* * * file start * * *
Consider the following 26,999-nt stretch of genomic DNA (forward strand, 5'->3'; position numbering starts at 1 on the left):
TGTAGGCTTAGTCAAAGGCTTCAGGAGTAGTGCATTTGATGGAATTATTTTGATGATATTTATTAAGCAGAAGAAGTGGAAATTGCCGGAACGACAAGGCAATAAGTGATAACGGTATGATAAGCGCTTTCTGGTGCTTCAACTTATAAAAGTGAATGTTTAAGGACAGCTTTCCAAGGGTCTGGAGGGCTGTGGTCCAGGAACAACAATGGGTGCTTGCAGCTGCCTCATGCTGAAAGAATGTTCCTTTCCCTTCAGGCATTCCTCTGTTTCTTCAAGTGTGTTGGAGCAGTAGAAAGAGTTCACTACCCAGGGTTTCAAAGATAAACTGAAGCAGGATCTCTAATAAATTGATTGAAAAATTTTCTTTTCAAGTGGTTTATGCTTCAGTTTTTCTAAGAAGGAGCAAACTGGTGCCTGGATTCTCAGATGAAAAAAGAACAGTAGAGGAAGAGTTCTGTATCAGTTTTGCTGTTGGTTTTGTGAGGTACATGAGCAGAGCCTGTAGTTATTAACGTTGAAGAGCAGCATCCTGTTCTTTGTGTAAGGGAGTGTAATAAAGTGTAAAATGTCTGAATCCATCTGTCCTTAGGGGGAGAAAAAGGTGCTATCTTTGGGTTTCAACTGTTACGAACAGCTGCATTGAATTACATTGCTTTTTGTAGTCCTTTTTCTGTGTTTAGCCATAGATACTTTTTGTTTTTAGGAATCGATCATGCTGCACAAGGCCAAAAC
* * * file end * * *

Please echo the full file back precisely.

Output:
Consider the following 26,999-nt stretch of genomic DNA (forward strand, 5'->3'; position numbering starts at 1 on the left):
TGTAGGCTTAGTCAAAGGCTTCAGGAGTAGTGCATTTGATGGAATTATTTTGATGATATTTATTAAGCAGAAGAAGTGGAAATTGCCGGAACGACAAGGCAATAAGTGATAACGGTATGATAAGCGCTTTCTGGTGCTTCAACTTATAAAAGTGAATGTTTAAGGACAGCTTTCCAAGGGTCTGGAGGGCTGTGGTCCAGGAACAACAATGGGTGCTTGCAGCTGCCTCATGCTGAAAGAATGTTCCTTTCCCTTCAGGCATTCCTCTGTTTCTTCAAGTGTGTTGGAGCAGTAGAAAGAGTTCACTACCCAGGGTTTCAAAGATAAACTGAAGCAGGATCTCTAATAAATTGATTGAAAAATTTTCTTTTCAAGTGGTTTATGCTTCAGTTTTTCTAAGAAGGAGCAAACTGGTGCCTGGATTCTCAGATGAAAAAAGAACAGTAGAGGAAGAGTTCTGTATCAGTTTTGCTGTTGGTTTTGTGAGGTACATGAGCAGAGCCTGTAGTTATTAACGTTGAAGAGCAGCATCCTGTTCTTTGTGTAAGGGAGTGTAATAAAGTGTAAAATGTCTGAATCCATCTGTCCTTAGGGGGAGAAAAAGGTGCTATCTTTGGGTTTCAACTGTTACGAACAGCTGCATTGAATTACATTGCTTTTTGTAGTCCTTTTTCTGTGTTTAGCCATAGATACTTTTTGTTTTTAGGAATCGATCATGCTGCACAAGGCCAAAAC